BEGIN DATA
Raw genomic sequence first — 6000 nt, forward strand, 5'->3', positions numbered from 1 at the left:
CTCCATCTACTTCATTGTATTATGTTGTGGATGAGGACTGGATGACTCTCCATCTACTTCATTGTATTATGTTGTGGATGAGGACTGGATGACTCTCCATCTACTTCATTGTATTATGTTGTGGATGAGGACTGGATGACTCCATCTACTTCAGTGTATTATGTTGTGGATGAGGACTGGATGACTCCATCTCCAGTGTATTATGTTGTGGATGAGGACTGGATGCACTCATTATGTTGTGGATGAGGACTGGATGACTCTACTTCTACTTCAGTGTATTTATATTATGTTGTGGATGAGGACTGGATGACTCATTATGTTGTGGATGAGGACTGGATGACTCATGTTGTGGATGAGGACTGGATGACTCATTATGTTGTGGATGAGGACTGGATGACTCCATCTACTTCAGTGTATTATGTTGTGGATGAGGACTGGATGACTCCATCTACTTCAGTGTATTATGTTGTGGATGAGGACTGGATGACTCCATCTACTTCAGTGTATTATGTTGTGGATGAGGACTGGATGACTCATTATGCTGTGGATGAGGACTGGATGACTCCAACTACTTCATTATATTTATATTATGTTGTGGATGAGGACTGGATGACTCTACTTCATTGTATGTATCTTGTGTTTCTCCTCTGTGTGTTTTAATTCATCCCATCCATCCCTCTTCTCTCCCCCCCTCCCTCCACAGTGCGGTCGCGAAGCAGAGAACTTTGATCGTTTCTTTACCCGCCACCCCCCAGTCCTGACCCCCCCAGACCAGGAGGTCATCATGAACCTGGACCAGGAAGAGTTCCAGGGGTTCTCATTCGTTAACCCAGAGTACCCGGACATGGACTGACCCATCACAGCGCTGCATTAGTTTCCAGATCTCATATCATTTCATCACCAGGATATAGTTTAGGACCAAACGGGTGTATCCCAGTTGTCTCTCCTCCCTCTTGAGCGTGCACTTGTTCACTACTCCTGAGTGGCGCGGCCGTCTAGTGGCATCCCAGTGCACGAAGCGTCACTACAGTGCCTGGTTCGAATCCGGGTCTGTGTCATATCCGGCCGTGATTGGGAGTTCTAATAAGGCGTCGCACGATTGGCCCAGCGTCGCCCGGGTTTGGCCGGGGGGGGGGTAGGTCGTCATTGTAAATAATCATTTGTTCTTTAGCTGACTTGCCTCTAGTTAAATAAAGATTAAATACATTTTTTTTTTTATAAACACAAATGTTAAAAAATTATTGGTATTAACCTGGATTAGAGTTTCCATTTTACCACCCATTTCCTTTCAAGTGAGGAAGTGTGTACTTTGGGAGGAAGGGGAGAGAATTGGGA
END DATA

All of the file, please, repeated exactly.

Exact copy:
Raw genomic sequence first — 6000 nt, forward strand, 5'->3', positions numbered from 1 at the left:
CTCCATCTACTTCATTGTATTATGTTGTGGATGAGGACTGGATGACTCTCCATCTACTTCATTGTATTATGTTGTGGATGAGGACTGGATGACTCTCCATCTACTTCATTGTATTATGTTGTGGATGAGGACTGGATGACTCCATCTACTTCAGTGTATTATGTTGTGGATGAGGACTGGATGACTCCATCTCCAGTGTATTATGTTGTGGATGAGGACTGGATGCACTCATTATGTTGTGGATGAGGACTGGATGACTCTACTTCTACTTCAGTGTATTTATATTATGTTGTGGATGAGGACTGGATGACTCATTATGTTGTGGATGAGGACTGGATGACTCATGTTGTGGATGAGGACTGGATGACTCATTATGTTGTGGATGAGGACTGGATGACTCCATCTACTTCAGTGTATTATGTTGTGGATGAGGACTGGATGACTCCATCTACTTCAGTGTATTATGTTGTGGATGAGGACTGGATGACTCCATCTACTTCAGTGTATTATGTTGTGGATGAGGACTGGATGACTCATTATGCTGTGGATGAGGACTGGATGACTCCAACTACTTCATTATATTTATATTATGTTGTGGATGAGGACTGGATGACTCTACTTCATTGTATGTATCTTGTGTTTCTCCTCTGTGTGTTTTAATTCATCCCATCCATCCCTCTTCTCTCCCCCCCTCCCTCCACAGTGCGGTCGCGAAGCAGAGAACTTTGATCGTTTCTTTACCCGCCACCCCCCAGTCCTGACCCCCCCAGACCAGGAGGTCATCATGAACCTGGACCAGGAAGAGTTCCAGGGGTTCTCATTCGTTAACCCAGAGTACCCGGACATGGACTGACCCATCACAGCGCTGCATTAGTTTCCAGATCTCATATCATTTCATCACCAGGATATAGTTTAGGACCAAACGGGTGTATCCCAGTTGTCTCTCCTCCCTCTTGAGCGTGCACTTGTTCACTACTCCTGAGTGGCGCGGCCGTCTAGTGGCATCCCAGTGCACGAAGCGTCACTACAGTGCCTGGTTCGAATCCGGGTCTGTGTCATATCCGGCCGTGATTGGGAGTTCTAATAAGGCGTCGCACGATTGGCCCAGCGTCGCCCGGGTTTGGCCGGGGGGGGGGTAGGTCGTCATTGTAAATAATCATTTGTTCTTTAGCTGACTTGCCTCTAGTTAAATAAAGATTAAATACATTTTTTTTTTTATAAACACAAATGTTAAAAAATTATTGGTATTAACCTGGATTAGAGTTTCCATTTTACCACCCATTTCCTTTCAAGTGAGGAAGTGTGTACTTTGGGAGGAAGGGGAGAGAATTGGGA